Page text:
builds in across urban corridor and centrals plains is a big
question mark. Models appear to be clearing out clouds too much
and over-mixing the boundary layer. Nonetheless, showers and
storms will form over the north-central mountains by the early
afternoon with intense snowfall rates and will move across the
urban corridor by 3-6pm. The HRRR seems to be overdoing the
thunderstorms that develop over the urban corridor during the late
afternoon and evening but brief heavy rain switching over to snow
can be expected. With the warm surface and pavement temperatures
as well as a mid April sun angle, it will take a couple hours for
the snow to accumulate on roads and sidewalks. This should limit
the impact on the evening rush hour although the end of the rush
hour could have slick, slushy roads especially across the northern
I-25 corridor. By the evening hours, strong QG ascent with
increasing upslope flow and mid level frontogenesis will produce
widespread moderate snowfall. Due to the warm low level
temperatures along with initially melting, snow ratios may start
out around 8:1 and then trend toward 10:1 overnight as
temperatures cool. Generally 2-4 inches of snow are expected
across the urban corridor on grassy surfaces with less on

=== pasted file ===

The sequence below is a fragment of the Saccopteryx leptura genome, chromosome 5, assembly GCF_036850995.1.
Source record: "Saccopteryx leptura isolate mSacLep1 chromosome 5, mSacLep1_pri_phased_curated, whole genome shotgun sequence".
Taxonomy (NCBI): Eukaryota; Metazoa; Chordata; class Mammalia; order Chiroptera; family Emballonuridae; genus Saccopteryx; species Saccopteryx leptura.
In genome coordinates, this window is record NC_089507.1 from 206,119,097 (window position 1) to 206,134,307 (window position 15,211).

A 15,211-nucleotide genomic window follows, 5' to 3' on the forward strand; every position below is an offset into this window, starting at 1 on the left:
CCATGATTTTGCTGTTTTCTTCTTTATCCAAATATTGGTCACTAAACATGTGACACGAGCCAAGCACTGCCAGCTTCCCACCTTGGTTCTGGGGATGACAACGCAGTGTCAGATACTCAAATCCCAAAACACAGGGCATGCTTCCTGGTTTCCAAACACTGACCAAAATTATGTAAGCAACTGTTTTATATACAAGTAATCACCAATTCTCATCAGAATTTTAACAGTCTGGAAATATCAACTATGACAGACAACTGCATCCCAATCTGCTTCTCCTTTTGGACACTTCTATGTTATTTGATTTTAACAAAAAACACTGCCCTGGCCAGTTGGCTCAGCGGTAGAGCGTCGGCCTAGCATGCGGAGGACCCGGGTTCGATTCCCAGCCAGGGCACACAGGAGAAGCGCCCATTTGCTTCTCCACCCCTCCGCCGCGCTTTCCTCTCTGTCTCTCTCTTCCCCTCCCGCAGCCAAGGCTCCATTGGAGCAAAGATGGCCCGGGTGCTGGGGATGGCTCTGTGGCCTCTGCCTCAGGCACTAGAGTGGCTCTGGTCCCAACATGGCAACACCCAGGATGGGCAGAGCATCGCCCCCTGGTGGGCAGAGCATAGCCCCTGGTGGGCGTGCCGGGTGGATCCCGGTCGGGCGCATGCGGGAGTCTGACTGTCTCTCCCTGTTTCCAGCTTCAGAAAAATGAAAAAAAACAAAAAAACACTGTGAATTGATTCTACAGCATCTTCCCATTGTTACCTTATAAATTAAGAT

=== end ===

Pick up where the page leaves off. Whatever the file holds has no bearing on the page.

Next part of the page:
pavement. Snowfall across the eastern plains was a tougher
forecast with the GFS and NAM keeping the highest values of QPF
farther north than the GFS and Canadian. The forecast ended up
being a blend of these models with a couple inches taken off snow
amounts and that result in a 3-7 inch forecast. This forecast
still favors the northernmost tier of counties rather than areas
along I-70. The Winter Weather Advisories in place across the
northeast plains were left unchanged in an effort to keep the
same messaging although the start times are likely too early.
Across the mountains, travel may be very difficult under the
possible thundersnow late this afternoon/early evening. Amounts by
sunrise Friday morning are still expected to be in the 4-8 inch
range.

.LONG TERM...(Friday through Wednesday)
Issued at 206 AM MDT Thu Apr 15 2021

Sharp ridge of high pressure along the Pacific coast through the
extended period will keep northwest flow across Colorado, with
periodic shortwave troughs and surface cold fronts dropping in
from the north. Temperatures will trend 10 to 20 degrees below
normal through the period.

Departing low pressure Friday morning will have snow showers
lingering across the area, decreasing in coverage and intensity
during the day. Best chances in the morning, when northeast plains
and mountains could pick up another inch or so of snow. Given
time of year and strength of April sun the snow ratios were
lowered a bit on the plains, closer to a 10:1 from higher guidance
values. As surface and upper low moves out of eastern CO into KS
Friday will be breezy on the plains, and blended in some high
winds mainly Friday afternoon. Strongest winds in
Washington/Lincoln counties where gusts to near 30 mph possible in